I

  23. #23
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    fire suppressor wrote:
    [the OP]
    Theproblem is that the OCer may not know he is dealing with a bad cop until it is too late in the encounter. Ditto for a "good" cop who just misunderstands.

    We have audio of a not too long ago OC police encounter where the cops were talking to themselves out of earshot of the OCer trying to find a way to bust him. But the cop was all peaches and sugar when talking to the OCer.

    A genuinely professional cop will respect and be understanding of polite refusals (exercising rights). To say otherwise is to say that good cops don't respect rights.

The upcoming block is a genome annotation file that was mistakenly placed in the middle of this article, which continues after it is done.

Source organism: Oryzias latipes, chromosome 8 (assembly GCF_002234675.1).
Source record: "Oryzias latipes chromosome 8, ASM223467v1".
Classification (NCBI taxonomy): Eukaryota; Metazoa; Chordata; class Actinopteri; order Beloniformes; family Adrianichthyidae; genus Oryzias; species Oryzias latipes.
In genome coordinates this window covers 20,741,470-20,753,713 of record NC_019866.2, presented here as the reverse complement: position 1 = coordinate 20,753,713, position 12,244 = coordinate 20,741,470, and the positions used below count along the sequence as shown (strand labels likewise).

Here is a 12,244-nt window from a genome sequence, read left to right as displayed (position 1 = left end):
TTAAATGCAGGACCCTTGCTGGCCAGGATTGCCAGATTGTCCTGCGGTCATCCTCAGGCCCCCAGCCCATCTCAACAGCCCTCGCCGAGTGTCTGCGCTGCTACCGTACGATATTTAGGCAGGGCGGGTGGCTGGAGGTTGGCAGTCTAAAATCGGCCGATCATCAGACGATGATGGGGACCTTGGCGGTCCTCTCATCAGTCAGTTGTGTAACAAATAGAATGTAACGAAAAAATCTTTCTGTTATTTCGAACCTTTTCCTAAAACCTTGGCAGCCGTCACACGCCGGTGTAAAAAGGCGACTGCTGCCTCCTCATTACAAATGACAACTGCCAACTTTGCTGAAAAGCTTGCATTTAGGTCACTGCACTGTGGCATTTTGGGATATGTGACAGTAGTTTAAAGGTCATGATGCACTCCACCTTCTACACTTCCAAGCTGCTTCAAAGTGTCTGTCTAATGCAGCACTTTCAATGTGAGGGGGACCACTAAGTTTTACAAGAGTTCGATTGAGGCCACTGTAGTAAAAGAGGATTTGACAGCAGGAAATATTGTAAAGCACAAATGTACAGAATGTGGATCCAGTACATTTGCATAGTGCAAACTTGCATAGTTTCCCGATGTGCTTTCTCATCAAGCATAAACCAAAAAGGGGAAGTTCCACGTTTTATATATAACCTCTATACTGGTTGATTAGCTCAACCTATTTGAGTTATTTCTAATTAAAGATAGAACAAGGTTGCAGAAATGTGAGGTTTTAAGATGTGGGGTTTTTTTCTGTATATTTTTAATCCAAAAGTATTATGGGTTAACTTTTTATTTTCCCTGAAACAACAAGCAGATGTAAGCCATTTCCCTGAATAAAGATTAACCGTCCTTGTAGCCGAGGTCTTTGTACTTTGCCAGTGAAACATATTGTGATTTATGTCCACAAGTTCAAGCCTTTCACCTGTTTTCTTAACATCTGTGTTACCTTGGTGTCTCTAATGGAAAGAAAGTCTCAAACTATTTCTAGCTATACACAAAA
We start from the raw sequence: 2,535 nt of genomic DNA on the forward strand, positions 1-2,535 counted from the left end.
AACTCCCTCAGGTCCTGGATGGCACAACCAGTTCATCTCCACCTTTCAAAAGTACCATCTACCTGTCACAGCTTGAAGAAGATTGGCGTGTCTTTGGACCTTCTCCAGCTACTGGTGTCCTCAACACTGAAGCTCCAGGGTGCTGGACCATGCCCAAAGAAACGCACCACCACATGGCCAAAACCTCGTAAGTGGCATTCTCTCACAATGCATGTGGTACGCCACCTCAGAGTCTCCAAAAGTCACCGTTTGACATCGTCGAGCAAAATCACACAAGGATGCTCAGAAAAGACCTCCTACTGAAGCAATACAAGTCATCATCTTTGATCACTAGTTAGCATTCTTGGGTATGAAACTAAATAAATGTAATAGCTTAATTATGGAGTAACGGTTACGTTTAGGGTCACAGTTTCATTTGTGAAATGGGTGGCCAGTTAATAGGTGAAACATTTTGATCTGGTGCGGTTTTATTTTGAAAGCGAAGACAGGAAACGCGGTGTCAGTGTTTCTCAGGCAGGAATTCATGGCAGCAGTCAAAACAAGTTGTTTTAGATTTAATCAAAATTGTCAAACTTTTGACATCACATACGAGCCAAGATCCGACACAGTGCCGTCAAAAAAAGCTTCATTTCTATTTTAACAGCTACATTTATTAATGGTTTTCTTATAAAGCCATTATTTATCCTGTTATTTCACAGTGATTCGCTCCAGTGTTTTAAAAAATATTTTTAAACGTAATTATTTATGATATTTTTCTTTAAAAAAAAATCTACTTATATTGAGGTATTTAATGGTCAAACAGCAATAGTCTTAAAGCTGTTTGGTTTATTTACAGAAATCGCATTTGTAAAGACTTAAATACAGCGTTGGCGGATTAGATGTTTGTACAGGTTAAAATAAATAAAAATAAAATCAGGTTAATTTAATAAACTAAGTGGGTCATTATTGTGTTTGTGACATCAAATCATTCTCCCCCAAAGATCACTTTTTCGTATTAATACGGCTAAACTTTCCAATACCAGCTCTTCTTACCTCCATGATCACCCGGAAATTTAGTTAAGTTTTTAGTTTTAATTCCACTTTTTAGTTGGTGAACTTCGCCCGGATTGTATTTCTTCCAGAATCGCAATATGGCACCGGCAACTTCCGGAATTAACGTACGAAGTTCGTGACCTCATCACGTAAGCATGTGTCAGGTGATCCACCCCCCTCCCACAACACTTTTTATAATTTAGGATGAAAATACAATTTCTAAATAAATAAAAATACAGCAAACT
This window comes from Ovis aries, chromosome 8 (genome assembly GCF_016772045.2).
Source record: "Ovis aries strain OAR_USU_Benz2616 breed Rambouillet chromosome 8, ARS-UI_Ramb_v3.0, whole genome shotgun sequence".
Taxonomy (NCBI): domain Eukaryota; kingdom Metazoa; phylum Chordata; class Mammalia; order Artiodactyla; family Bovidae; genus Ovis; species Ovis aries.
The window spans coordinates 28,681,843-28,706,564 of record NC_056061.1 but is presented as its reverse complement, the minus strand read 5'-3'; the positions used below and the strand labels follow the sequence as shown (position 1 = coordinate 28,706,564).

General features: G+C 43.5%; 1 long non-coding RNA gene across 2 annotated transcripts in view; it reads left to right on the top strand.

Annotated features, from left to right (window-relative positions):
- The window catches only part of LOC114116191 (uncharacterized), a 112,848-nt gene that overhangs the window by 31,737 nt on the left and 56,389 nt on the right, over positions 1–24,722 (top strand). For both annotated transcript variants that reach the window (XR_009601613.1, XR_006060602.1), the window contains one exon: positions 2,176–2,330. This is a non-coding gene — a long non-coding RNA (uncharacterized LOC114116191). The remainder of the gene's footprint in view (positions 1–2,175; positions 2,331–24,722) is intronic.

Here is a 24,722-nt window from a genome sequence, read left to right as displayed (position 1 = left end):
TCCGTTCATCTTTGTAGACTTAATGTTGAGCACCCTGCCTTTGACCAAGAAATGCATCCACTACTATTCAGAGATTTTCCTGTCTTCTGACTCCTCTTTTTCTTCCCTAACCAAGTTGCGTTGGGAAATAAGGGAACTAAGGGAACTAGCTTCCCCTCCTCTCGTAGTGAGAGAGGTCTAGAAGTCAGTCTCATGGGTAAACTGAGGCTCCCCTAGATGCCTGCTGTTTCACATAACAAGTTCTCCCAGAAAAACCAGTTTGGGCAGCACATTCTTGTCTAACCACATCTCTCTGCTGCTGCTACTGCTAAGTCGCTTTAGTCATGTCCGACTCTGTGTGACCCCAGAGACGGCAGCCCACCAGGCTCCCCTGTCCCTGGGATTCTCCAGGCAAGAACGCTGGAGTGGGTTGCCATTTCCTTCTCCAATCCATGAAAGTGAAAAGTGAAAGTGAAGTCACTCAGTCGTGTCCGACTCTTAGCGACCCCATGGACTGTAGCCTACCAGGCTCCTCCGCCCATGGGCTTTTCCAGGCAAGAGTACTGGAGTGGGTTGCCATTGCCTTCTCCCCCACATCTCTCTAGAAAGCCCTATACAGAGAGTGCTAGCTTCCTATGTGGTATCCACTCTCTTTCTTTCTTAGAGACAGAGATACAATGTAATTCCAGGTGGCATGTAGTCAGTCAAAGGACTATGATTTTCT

We have had more than one so-called good cop on this forum advocating against exercising rights, trying to persuade. A genuinely good cop would be advising us how to exercise our rights. We do have one or two member cops that have. That they do stands the other so-called good copsin stark relief.

    Remember that "good" cops will enforce bad laws. It has even been justified (poorly) on this forum by so-called good cops.
    I'll make you an offer: I will argue and fight for all of your rights, if you will do the same for me. That is the only way freedom can work. We have to respect all rights, all the time--and strive to win the rights of the other guy as much as for ourselves.

    If I am equal to another, how can I legitimately govern him without his express individual consent?

    There is no human being on earth I hate so much I would actually vote to inflict government upon him.

  24. #24
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    Here is a previous post of mine from another thread. It was in response to the OP of another thread: